Alan Caruba
The economy? It must be the GOP's fault, right?
By Alan Caruba
July 24, 2013

Oh goody, the President is about to launch another series of speeches to address the economic stagnation for which he is to blame. Just what we all need – another speech. He is going to blame Republicans for the failure of his economic policies and he going to do it because it works. We know it works because his approval rating continues to hover around 47%, but dipped to 41% in a recent poll.

Obama spent the four years of his first term blaming George W. Bush until it became a joke along with his dependence on Tele-prompters. The only question facing the White House and all of the rest of us is how long will it take for this stagnant, nearly moribund economy to turn around? Don't hold your breath.

The public is remarkably docile and history tells us that our grandparent's generation endured the Great Depression from 1929 until the beginning of World War II in 1941. Because of his great popularity, Franklin D. Roosevelt was elected four times, starting in 1932, despite the obvious failure of his economic policies. Like Obama, the media of that era loved FDR.

The current economic malaise has affected everyone in some fashion – losing a job, having a job converted to a part-time status, having work hours limited, possibly facing foreclosure on their home, experiencing extremely low interest rates on their savings, the higher cost of gas and groceries, all without seriously affecting Obama's job approval ratings or popularity.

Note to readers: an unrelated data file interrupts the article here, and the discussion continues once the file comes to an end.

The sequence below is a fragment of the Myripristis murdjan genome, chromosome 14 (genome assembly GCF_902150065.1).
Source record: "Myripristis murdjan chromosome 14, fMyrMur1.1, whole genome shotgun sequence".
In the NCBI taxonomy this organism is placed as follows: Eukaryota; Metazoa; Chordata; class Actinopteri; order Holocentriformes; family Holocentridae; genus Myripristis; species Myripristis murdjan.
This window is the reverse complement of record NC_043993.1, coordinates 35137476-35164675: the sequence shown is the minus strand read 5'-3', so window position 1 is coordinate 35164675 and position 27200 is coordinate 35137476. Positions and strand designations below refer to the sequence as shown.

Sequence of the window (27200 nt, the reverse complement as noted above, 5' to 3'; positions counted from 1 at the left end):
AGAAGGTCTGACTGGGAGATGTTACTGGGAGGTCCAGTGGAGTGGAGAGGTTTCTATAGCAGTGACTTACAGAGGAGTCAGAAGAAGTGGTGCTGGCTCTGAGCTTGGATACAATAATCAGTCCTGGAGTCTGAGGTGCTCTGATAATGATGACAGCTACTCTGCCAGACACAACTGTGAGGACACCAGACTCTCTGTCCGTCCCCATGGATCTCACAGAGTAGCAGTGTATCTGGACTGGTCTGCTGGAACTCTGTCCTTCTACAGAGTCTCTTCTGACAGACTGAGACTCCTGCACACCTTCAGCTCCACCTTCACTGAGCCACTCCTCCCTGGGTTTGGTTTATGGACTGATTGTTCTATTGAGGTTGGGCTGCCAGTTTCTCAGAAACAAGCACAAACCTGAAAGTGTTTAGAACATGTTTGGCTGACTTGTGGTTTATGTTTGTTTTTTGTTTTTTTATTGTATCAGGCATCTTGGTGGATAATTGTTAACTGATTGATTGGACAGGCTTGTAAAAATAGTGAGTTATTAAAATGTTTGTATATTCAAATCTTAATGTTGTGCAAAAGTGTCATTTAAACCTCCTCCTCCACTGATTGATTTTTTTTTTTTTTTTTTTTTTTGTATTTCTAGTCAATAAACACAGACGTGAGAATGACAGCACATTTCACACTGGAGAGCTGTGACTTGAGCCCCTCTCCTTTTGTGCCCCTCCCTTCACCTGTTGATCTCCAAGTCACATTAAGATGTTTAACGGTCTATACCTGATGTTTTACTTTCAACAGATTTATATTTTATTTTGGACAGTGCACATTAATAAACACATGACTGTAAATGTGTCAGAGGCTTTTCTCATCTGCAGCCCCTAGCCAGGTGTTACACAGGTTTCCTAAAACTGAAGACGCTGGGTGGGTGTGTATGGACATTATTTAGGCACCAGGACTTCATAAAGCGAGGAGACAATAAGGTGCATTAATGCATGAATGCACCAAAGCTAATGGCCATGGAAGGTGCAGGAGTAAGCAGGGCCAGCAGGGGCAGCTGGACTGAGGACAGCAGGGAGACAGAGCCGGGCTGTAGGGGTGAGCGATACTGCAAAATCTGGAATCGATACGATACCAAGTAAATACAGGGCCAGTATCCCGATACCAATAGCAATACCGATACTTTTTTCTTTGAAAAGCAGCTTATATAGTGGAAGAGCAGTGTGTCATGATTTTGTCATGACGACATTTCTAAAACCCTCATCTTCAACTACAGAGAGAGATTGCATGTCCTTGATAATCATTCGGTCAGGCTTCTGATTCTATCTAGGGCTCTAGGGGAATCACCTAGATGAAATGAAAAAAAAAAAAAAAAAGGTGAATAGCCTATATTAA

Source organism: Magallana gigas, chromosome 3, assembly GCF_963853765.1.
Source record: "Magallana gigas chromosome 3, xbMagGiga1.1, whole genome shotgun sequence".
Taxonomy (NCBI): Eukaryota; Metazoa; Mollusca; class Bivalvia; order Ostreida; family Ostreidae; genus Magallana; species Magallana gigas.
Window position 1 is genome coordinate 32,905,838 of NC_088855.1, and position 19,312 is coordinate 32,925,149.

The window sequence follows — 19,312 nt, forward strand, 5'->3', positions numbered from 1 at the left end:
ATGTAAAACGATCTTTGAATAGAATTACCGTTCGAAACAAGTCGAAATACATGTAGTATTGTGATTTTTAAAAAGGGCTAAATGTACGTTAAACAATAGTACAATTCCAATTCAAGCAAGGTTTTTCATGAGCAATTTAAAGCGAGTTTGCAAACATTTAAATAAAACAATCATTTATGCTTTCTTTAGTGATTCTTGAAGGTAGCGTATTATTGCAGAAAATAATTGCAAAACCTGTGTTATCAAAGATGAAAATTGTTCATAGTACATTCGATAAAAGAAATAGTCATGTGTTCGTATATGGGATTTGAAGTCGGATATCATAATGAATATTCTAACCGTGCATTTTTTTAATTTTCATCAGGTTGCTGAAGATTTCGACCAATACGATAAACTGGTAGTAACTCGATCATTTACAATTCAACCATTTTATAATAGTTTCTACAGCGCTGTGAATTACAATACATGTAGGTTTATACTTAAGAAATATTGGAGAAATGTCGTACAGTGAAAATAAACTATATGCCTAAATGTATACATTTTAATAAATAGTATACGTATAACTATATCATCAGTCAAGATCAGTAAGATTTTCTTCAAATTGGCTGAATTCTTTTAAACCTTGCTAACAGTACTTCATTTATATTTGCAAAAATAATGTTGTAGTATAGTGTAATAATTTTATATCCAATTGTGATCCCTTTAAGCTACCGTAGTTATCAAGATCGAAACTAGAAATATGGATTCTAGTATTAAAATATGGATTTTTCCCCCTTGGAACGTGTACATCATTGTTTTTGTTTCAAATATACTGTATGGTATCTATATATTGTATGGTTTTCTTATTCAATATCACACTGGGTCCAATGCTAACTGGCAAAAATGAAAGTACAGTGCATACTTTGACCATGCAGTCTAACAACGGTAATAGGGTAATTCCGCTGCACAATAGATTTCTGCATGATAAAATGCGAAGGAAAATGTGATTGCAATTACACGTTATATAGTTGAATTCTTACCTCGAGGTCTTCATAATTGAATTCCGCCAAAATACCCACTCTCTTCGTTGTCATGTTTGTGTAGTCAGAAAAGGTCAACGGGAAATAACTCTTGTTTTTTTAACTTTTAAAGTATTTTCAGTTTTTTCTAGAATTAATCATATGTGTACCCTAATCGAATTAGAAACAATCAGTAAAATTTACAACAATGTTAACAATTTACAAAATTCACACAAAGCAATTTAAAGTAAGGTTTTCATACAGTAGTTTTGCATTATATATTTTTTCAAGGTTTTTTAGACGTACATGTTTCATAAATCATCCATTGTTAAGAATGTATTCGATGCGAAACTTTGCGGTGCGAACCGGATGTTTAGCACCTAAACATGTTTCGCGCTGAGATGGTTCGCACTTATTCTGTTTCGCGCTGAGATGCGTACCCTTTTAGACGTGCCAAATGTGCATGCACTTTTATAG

Obama is going out on the road to maintain and bolster what popularity he retains because there is a huge portion of the population that continues to ignore the failure of his stimulus program, the Benghazi scandal, the growing scandal within the Internal Revenue Service, the revelation that the NSA is tracking and retaining records of all our electronic communications, and most obviously the lavish lifestyle of Obama that permits him take his family on an "official" trip to Africa that cost of $100 million, soon to be followed by another vacation in Martha's Vineyard.

Some economists are beginning to write about an economic recovery, but as experienced by most people, it is a phantom recovery. On July 15, Mort Zuckerman, the editor-in-chief of US News & World Report, had a commentary published in The Wall Street Journal titled "A Jobless Recovery is a Phony Recovery." He noted that the failure to recover from the financial crisis of 2008 has been "the longest and worst recession since the end of World War II"; one that has "been marked by the weakest recovery from any U.S. recession in that same period."

Zuckerman said "the jobless nature of the recovery is particularly unsettling" and cited surveys that demonstrated the lack of fulltime versus part-time jobs. While the official government unemployment figure is 7.6%, Zuckerman cited data that, as of June, put it at 14.5%, up from 13.8% in May. "The 7.6% unemployment figure so common in headlines these days is utterly misleading."